The text is transliterated as:

ku-iš-ma-kán ke-e-el tup-pí-aš 1-an-na me-mi-an wa-aḫ-nu-zi na-an-kán ku-u-uš li-in-ki-ya-aš DINGIR.MEŠ-eš ar-ḫa ḫar-ni-in-kán-zi.

If we use the characters provided by Unicode we get:

𒆪𒅖𒈠𒃷 𒆠𒂊𒂖 𒁾𒁉𒀸 𒁹𒀭𒈾 𒈨𒈪𒀭 𒉿𒄴𒉡𒍣 𒈾𒀭𒃷 𒆪𒌋𒍑 𒇷𒅔𒆠𒅀𒀸 𒀭𒈨𒌍𒌍 𒅈𒄩 𒄯𒉌𒅔𒃷𒍣.

Apparently the cuneiform characters given by Unicode are wrong. I've recognized some of the erroneous signs, including "e", "ku", "an", "kan". I've also noticed that the Neo-assyrian sign for "an" mentioned here matches perfectly the Hittite "an" sign, while here in Wiktionary we write "an" as "𒀭". It looks as if Hittite was written in Neo-assyrian, but instead we are writing it in some earlier stage. As far as I've read it seems like Unicode doesn't have signs for the Neo-assyrian cuneiform.

The site assyrianlanguages.org also offers Hittite texts with their corresponding transliteration. I don't know what we're supposed to do in this kind of situation. --Tom 144 (𒄩𒇻𒅗𒀸) 15:05, 4 February 2018 (UTC)

Btw, wikipedia's article w:Hittite cuneiform is also based in Unicode. --Tom 144 (𒄩𒇻𒅗𒀸) 15:24, 4 February 2018 (UTC)

I am afraid this is a problem with all paleoscripts. There is not a Hittite Unicode but a cuneiform script not specific to any alphabet. Unicode block for cuneiform script does not cover all variants of different alphabets nor its allophones, only a standard representation of each glyph based on the most common language. Generally it is hard to reproduce an original inscription in any paleoscript with Unicode. --Vriullop (talk) 12:27, 5 February 2018 (UTC)
@Vriullop: In that case, should we use pictures as in Egyptian?--Tom 144 (𒄩𒇻𒅗𒀸) 01:42, 6 February 2018 (UTC)
Probably. Doing so should be easier for Hittite than for Egyptian, if the Hittite signs are not stacked in various ways like hieroglyphs are: we could probably just get images of every variant sign and make a template which would convert input text like "fu bar2" into the sign for "fu" and the second of two variant signs for "bar". Although he's busy (aren't we all?), I think @JohnC5 had interest in doing something similar for Italic languages and might be interested in this idea. Wikimedia Commons hopefully already posseses all the needed images. - -sche (discuss) 01:51, 6 February 2018 (UTC)
FWIW, I am just doing it for Iberian script: ca:Viccionari:Escriptura ibèrica. --Vriullop (talk) 09:43, 6 February 2018 (UTC)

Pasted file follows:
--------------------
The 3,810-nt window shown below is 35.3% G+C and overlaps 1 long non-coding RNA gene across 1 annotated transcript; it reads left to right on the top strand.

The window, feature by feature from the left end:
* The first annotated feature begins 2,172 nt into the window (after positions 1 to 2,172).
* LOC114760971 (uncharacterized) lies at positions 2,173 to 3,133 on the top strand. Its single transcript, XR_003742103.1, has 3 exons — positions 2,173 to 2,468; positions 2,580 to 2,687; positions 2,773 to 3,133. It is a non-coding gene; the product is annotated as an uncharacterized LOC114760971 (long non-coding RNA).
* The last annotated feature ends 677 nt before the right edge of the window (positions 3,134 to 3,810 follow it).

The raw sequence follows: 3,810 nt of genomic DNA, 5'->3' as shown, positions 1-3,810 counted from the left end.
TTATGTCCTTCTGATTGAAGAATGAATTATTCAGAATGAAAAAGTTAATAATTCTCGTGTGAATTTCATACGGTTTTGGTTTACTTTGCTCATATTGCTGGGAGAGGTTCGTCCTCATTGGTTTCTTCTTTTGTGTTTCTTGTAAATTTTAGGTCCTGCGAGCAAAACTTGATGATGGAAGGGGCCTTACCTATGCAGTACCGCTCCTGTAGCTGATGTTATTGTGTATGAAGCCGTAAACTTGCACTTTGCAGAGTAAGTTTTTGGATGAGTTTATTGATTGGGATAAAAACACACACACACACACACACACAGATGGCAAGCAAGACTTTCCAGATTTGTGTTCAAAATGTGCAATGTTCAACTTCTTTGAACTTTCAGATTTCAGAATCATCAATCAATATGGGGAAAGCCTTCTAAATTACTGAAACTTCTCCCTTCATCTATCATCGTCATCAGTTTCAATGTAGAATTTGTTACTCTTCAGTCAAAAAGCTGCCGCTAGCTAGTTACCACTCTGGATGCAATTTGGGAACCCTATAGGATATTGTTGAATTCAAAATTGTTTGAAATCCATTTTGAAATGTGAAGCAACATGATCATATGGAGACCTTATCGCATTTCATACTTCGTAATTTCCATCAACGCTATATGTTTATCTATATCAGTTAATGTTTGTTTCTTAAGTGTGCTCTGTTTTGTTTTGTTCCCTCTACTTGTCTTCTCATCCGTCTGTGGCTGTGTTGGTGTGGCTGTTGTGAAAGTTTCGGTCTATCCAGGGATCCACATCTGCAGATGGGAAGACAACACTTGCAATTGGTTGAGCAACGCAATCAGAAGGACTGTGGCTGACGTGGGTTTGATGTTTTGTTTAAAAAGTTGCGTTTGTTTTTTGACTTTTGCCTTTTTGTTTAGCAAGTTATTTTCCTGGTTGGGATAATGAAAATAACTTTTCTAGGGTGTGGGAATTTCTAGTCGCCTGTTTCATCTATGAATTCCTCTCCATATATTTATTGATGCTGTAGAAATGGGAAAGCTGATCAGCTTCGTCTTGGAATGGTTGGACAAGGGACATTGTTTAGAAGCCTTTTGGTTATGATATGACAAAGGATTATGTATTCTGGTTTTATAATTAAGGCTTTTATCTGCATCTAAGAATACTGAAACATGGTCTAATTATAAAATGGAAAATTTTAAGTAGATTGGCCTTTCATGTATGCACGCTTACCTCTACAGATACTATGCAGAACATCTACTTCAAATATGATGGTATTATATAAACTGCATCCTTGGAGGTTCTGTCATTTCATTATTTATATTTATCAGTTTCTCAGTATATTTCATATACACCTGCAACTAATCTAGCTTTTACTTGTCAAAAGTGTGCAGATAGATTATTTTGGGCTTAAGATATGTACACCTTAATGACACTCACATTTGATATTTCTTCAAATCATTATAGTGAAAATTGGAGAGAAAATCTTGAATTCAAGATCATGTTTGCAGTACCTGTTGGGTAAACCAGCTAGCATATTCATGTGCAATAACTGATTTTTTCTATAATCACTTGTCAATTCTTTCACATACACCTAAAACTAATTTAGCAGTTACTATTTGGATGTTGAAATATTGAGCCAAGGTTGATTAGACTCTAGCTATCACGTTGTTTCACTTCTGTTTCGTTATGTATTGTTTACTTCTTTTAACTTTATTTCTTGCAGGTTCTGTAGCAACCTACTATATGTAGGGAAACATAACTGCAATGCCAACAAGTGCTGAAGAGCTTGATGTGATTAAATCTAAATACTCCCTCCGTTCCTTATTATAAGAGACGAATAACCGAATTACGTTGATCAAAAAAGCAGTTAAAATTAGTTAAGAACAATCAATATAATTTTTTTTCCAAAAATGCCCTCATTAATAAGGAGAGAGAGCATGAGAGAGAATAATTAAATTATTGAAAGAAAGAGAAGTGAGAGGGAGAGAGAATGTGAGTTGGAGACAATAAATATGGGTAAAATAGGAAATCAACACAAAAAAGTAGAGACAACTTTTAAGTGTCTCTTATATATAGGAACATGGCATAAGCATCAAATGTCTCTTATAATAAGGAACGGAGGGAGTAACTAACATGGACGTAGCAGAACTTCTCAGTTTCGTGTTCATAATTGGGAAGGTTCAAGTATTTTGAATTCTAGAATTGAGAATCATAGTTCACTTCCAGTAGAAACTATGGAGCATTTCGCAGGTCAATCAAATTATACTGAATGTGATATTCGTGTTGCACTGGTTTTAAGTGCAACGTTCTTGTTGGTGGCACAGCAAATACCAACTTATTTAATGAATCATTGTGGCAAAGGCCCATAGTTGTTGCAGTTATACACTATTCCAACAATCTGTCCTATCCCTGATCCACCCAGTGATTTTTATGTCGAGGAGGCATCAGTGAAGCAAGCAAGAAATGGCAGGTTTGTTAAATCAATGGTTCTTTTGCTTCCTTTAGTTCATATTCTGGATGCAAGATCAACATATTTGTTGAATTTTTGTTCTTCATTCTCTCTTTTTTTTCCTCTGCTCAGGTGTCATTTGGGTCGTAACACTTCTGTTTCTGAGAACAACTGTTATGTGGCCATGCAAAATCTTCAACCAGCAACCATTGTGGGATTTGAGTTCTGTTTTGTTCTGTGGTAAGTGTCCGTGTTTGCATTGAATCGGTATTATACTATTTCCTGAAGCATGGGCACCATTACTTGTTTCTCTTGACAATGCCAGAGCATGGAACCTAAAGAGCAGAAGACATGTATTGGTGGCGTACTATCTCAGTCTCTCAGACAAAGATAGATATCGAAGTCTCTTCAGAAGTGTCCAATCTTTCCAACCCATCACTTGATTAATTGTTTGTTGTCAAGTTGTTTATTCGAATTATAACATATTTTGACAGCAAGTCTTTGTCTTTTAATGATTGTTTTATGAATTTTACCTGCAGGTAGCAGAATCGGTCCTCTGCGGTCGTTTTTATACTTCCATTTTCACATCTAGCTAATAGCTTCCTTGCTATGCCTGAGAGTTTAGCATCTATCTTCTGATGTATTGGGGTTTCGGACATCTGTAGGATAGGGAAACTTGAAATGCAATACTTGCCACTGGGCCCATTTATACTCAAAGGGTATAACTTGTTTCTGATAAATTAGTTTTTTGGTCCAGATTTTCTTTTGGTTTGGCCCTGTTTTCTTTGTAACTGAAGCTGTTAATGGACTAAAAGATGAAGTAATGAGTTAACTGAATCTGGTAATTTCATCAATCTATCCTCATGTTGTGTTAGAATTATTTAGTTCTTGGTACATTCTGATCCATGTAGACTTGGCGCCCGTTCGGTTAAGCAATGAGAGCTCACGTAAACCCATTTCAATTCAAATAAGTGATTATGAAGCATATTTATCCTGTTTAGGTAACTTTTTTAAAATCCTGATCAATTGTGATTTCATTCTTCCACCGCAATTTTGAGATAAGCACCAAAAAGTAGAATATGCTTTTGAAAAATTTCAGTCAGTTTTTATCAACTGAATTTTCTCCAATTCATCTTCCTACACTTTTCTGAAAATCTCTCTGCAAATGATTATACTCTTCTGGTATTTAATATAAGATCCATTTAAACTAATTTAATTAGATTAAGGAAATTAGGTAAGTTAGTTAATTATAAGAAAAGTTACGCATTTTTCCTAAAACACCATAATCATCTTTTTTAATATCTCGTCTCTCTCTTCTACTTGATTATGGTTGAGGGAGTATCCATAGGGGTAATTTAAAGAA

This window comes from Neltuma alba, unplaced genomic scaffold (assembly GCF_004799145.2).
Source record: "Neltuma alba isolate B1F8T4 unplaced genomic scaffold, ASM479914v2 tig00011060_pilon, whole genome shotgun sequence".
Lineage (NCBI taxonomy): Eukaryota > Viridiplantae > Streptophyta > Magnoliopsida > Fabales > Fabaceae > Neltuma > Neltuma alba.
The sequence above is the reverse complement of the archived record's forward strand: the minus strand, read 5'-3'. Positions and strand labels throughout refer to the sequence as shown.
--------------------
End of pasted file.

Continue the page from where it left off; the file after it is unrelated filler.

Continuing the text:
I'm afraid we don't have them all. I've looked up some online sources but they contradict each other. I'm thinking in trying to contact some known author, or would this be too much?--Tom 144 (𒄩𒇻𒅗𒀸) 23:20, 6 February 2018 (UTC)
You could try to make them yourself if you have the necessary expertise. DTLHS (talk) 23:25, 6 February 2018 (UTC)
@DTLHS: You mean as drawing and uploading them? --Tom 144 (𒄩𒇻𒅗𒀸) 15:17, 7 February 2018 (UTC)

Wikimania 2018 call for submissions now open[edit]

On behalf of the program commmittee of Wikimania 2018 - Cape Town, we are pleased to announce that we are now accepting proposals for workshops, discussions, presentations, or research posters to give during the conference. To read the full instructions visit the event wiki and click on the link provided there to make your proposal:


The deadline is 18 March. This is approximately 6 weeks away.
This year, the conference will have an explicit theme based in African philosophy:

Bridging knowledge gaps, the ubuntu way forward.

Read more about this theme, why it was chosen, and what it means for determining the conference program at the Wikimedia blog. Sincerely, Wittylama 08:22, 5 February 2018 (UTC)

News from French Wiktionary[edit]

Logo Wiktionnaire-Actualités.svg


January issue of Wiktionary Actualités just came out in English!

Actualités reach the stars! Despite a missing admin, this edition offer you four articles: about thesauri in French and English wiktionaries; new words coined by French government; a funny dictionary and the suffix -gate. Surrounded by shiny pictures are the shorts, galactic stats, nice videos and a note about the last LexiSession. Big news: we include the stats for the quantity of pictures included in French Wiktionary and we plan to reach 100.000 this year!

This issue was written by eight people and was translated for you by Pamputt and I. This translation may be improved by readers (wiki-spirit) like it was last month by Stephen G. Brown and Xbony2 (thanks mate!). We still receive zero money for this publication and your comments are welcome. To celebrate this new year, I worked on a description of our workflow to explain how we do our journal, and I translated it in English for you! I'll be happy to help if you want to start your own journal here in the future Face-smile.svg Noé 20:53, 5 February 2018 (UTC)


Currectly Wiktionary:Criteria_for_inclusion have a "Formatting" section, but its content is unrelated to whether a term should be included. I propose to remove this section.--Zcreator (talk) 22:31, 5 February 2018 (UTC)

I agree- does this need a vote? DTLHS (talk) 23:08, 5 February 2018 (UTC)
do we want to move it to anywhere, like WT:ELE? - -sche (discuss) 01:38, 6 February 2018 (UTC)

User:Rua removing information from Portuguese entries[edit]